Purpose of review: The inherited disorders of muscle metabolism affect both substrate utilization and the final intramitochondrial oxidation through the Krebs cycle and the respiratory chain. Almost every step of these complex biochemical pathways can be affected by inborn errors, whose expression depends on peculiar tissue-specific or systemic gene expression. This review updates current knowledge in this broad field. Recent findings: New inherited defects are still being discovered, such as the beta-enolase deficiency in glycogenosis type XIII and mutations in the CGI-58 gene encoding an esterase/lipase/thioesterase protein in Chanarin-Dorfman syndrome, a multisystem triglyceride storage disease. Summary: Therapeutic approaches to the metabolic myopathies are still lagging behind, although remarkable observations have been made on the rare coenzyme Q10 deficiency syndrome. However, transgenic animal models may offer the opportunity both to investigate muscle pathogenesis and explore therapeutic targets. Finally, human myotoxicity may provide novel paradigms for naturally occurring muscle disorders.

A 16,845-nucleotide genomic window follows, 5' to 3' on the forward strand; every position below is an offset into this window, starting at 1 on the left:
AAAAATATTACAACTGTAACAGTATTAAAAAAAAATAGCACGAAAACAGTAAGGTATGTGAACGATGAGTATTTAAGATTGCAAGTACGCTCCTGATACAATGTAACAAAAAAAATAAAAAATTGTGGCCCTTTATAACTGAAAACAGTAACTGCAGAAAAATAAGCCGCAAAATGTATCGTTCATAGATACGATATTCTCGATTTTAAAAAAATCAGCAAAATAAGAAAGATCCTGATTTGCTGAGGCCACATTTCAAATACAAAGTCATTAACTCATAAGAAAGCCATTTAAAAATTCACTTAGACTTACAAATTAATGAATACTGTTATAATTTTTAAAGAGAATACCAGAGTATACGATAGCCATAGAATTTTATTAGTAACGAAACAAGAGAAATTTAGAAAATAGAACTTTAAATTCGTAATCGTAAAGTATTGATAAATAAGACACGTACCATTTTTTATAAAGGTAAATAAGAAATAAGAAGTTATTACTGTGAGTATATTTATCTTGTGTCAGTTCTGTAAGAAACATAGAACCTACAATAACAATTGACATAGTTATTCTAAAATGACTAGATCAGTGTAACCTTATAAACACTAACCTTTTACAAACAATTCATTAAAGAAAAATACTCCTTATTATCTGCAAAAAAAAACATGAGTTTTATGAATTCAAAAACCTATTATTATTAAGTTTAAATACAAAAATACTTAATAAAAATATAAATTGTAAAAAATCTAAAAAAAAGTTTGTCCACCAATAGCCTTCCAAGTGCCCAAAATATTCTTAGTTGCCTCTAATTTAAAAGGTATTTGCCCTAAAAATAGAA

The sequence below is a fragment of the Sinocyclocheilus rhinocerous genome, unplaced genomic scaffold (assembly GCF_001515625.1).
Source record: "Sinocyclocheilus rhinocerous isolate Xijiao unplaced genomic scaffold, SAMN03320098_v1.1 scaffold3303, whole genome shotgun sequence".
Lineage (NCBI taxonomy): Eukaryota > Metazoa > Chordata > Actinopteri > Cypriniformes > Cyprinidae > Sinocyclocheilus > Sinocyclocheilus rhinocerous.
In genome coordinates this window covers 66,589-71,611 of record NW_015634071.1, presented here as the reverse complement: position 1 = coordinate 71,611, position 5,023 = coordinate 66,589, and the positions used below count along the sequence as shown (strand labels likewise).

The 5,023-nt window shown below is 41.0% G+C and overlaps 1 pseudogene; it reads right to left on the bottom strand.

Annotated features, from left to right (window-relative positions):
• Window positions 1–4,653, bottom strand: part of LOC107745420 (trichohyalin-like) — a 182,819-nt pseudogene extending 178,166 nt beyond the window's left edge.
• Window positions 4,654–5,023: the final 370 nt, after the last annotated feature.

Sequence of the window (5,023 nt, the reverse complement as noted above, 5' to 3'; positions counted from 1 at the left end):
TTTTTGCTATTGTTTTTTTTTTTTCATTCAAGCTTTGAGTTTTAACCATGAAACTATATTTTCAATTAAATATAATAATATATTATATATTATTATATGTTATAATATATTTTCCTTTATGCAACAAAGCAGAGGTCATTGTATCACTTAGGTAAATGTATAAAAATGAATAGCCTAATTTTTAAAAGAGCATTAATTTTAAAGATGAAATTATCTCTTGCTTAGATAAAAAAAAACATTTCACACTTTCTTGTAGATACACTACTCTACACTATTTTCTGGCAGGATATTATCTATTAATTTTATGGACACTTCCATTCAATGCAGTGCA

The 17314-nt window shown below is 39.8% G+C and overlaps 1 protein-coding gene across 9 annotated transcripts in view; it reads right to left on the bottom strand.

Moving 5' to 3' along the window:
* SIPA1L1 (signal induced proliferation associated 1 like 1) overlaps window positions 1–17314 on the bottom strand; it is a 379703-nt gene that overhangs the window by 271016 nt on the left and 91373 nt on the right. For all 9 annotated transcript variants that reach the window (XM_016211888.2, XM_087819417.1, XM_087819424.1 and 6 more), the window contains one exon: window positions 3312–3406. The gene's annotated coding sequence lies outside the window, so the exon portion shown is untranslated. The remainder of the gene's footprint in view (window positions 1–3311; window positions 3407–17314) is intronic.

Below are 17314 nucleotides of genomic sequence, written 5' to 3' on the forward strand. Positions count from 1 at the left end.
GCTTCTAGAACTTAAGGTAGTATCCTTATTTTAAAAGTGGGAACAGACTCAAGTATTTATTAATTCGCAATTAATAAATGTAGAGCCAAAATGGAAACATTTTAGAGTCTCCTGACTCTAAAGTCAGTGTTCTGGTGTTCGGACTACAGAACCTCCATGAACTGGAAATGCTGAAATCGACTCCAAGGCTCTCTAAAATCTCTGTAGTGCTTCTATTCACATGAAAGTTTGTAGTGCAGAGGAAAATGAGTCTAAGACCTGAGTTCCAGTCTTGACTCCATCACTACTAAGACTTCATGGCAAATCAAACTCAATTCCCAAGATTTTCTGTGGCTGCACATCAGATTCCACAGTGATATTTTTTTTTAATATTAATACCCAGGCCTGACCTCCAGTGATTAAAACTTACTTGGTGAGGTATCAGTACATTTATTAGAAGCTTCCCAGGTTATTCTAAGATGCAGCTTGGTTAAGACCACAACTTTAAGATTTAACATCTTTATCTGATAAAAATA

- Aetiology of Chanarin-Dorfman syndrome
- Beta-enolase deficiency
- Experimental murine models of glycogen storage disorders
- Metabolic myopathies
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